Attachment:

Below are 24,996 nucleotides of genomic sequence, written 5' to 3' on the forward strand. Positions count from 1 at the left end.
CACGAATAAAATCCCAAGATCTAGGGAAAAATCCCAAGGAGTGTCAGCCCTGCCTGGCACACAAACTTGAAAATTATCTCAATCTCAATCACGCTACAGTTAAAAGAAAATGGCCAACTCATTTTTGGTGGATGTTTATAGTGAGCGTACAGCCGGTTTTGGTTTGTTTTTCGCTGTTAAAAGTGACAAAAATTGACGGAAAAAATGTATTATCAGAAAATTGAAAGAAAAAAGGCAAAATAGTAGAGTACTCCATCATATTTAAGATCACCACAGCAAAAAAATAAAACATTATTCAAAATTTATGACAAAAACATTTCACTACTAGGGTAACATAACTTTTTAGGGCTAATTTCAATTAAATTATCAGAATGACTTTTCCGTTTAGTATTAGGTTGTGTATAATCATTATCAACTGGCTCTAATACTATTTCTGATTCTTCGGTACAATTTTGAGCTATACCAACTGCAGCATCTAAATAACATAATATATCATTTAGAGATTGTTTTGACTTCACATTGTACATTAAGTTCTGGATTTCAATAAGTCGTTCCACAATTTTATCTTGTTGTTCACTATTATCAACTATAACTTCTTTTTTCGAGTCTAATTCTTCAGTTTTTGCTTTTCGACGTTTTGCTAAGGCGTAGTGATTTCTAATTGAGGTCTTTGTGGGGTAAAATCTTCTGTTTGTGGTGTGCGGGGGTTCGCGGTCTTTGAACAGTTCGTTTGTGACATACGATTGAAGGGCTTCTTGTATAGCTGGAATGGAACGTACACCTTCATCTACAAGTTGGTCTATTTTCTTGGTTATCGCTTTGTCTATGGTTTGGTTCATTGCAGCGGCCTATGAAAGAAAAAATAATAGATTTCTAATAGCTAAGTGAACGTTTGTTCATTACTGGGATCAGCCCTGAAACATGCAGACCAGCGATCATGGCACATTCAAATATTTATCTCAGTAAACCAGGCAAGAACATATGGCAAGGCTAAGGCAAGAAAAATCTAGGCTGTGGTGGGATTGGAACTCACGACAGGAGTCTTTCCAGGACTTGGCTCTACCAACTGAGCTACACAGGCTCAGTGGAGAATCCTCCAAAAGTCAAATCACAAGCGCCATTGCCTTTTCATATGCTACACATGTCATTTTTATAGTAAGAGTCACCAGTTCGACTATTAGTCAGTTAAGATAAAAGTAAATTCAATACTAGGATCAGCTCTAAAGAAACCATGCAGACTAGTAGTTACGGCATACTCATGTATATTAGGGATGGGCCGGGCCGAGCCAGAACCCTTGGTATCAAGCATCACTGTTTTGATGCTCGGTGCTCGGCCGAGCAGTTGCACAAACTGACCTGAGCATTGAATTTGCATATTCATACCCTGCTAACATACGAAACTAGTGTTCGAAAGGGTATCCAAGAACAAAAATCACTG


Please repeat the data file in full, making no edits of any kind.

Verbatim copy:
Below are 24,996 nucleotides of genomic sequence, written 5' to 3' on the forward strand. Positions count from 1 at the left end.
CACGAATAAAATCCCAAGATCTAGGGAAAAATCCCAAGGAGTGTCAGCCCTGCCTGGCACACAAACTTGAAAATTATCTCAATCTCAATCACGCTACAGTTAAAAGAAAATGGCCAACTCATTTTTGGTGGATGTTTATAGTGAGCGTACAGCCGGTTTTGGTTTGTTTTTCGCTGTTAAAAGTGACAAAAATTGACGGAAAAAATGTATTATCAGAAAATTGAAAGAAAAAAGGCAAAATAGTAGAGTACTCCATCATATTTAAGATCACCACAGCAAAAAAATAAAACATTATTCAAAATTTATGACAAAAACATTTCACTACTAGGGTAACATAACTTTTTAGGGCTAATTTCAATTAAATTATCAGAATGACTTTTCCGTTTAGTATTAGGTTGTGTATAATCATTATCAACTGGCTCTAATACTATTTCTGATTCTTCGGTACAATTTTGAGCTATACCAACTGCAGCATCTAAATAACATAATATATCATTTAGAGATTGTTTTGACTTCACATTGTACATTAAGTTCTGGATTTCAATAAGTCGTTCCACAATTTTATCTTGTTGTTCACTATTATCAACTATAACTTCTTTTTTCGAGTCTAATTCTTCAGTTTTTGCTTTTCGACGTTTTGCTAAGGCGTAGTGATTTCTAATTGAGGTCTTTGTGGGGTAAAATCTTCTGTTTGTGGTGTGCGGGGGTTCGCGGTCTTTGAACAGTTCGTTTGTGACATACGATTGAAGGGCTTCTTGTATAGCTGGAATGGAACGTACACCTTCATCTACAAGTTGGTCTATTTTCTTGGTTATCGCTTTGTCTATGGTTTGGTTCATTGCAGCGGCCTATGAAAGAAAAAATAATAGATTTCTAATAGCTAAGTGAACGTTTGTTCATTACTGGGATCAGCCCTGAAACATGCAGACCAGCGATCATGGCACATTCAAATATTTATCTCAGTAAACCAGGCAAGAACATATGGCAAGGCTAAGGCAAGAAAAATCTAGGCTGTGGTGGGATTGGAACTCACGACAGGAGTCTTTCCAGGACTTGGCTCTACCAACTGAGCTACACAGGCTCAGTGGAGAATCCTCCAAAAGTCAAATCACAAGCGCCATTGCCTTTTCATATGCTACACATGTCATTTTTATAGTAAGAGTCACCAGTTCGACTATTAGTCAGTTAAGATAAAAGTAAATTCAATACTAGGATCAGCTCTAAAGAAACCATGCAGACTAGTAGTTACGGCATACTCATGTATATTAGGGATGGGCCGGGCCGAGCCAGAACCCTTGGTATCAAGCATCACTGTTTTGATGCTCGGTGCTCGGCCGAGCAGTTGCACAAACTGACCTGAGCATTGAATTTGCATATTCATACCCTGCTAACATACGAAACTAGTGTTCGAAAGGGTATCCAAGAACAAAAATCACTG